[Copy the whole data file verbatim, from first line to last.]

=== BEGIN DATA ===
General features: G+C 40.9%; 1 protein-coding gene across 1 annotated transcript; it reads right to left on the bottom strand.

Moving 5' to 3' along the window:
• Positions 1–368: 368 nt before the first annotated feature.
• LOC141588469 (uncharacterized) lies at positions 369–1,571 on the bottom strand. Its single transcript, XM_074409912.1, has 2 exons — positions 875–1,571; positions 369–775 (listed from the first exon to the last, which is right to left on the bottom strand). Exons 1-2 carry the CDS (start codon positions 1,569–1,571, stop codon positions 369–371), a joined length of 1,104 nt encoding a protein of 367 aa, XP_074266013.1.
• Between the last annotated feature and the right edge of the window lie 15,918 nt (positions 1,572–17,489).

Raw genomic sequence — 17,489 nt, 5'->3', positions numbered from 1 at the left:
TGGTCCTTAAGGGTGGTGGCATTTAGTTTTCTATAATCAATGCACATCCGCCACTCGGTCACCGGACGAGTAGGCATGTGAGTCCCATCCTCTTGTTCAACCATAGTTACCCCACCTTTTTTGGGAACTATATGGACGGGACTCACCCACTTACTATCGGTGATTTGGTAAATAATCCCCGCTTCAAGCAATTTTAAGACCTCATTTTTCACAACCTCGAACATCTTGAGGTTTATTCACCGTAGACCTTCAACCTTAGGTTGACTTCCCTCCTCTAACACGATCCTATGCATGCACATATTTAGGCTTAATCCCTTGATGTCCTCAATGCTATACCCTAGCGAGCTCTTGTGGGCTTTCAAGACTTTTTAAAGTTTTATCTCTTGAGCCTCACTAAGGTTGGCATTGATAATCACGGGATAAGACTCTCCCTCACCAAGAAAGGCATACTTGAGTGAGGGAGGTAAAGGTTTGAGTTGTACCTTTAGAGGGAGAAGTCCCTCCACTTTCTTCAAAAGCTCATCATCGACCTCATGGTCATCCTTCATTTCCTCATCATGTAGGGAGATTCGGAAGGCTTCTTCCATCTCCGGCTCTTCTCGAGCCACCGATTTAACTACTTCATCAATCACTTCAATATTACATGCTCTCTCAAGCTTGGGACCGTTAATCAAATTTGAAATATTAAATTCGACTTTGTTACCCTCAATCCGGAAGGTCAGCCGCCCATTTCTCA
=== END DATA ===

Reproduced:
General features: G+C 40.9%; 1 protein-coding gene across 1 annotated transcript; it reads right to left on the bottom strand.

Moving 5' to 3' along the window:
• Positions 1–368: 368 nt before the first annotated feature.
• LOC141588469 (uncharacterized) lies at positions 369–1,571 on the bottom strand. Its single transcript, XM_074409912.1, has 2 exons — positions 875–1,571; positions 369–775 (listed from the first exon to the last, which is right to left on the bottom strand). Exons 1-2 carry the CDS (start codon positions 1,569–1,571, stop codon positions 369–371), a joined length of 1,104 nt encoding a protein of 367 aa, XP_074266013.1.
• Between the last annotated feature and the right edge of the window lie 15,918 nt (positions 1,572–17,489).

Raw genomic sequence — 17,489 nt, 5'->3', positions numbered from 1 at the left:
TGGTCCTTAAGGGTGGTGGCATTTAGTTTTCTATAATCAATGCACATCCGCCACTCGGTCACCGGACGAGTAGGCATGTGAGTCCCATCCTCTTGTTCAACCATAGTTACCCCACCTTTTTTGGGAACTATATGGACGGGACTCACCCACTTACTATCGGTGATTTGGTAAATAATCCCCGCTTCAAGCAATTTTAAGACCTCATTTTTCACAACCTCGAACATCTTGAGGTTTATTCACCGTAGACCTTCAACCTTAGGTTGACTTCCCTCCTCTAACACGATCCTATGCATGCACATATTTAGGCTTAATCCCTTGATGTCCTCAATGCTATACCCTAGCGAGCTCTTGTGGGCTTTCAAGACTTTTTAAAGTTTTATCTCTTGAGCCTCACTAAGGTTGGCATTGATAATCACGGGATAAGACTCTCCCTCACCAAGAAAGGCATACTTGAGTGAGGGAGGTAAAGGTTTGAGTTGTACCTTTAGAGGGAGAAGTCCCTCCACTTTCTTCAAAAGCTCATCATCGACCTCATGGTCATCCTTCATTTCCTCATCATGTAGGGAGATTCGGAAGGCTTCTTCCATCTCCGGCTCTTCTCGAGCCACCGATTTAACTACTTCATCAATCACTTCAATATTACATGCTCTCTCAAGCTTGGGACCGTTAATCAAATTTGAAATATTAAATTCGACTTTGTTACCCTCAATCCGGAAGGTCAGCCGCCCATTTCTCA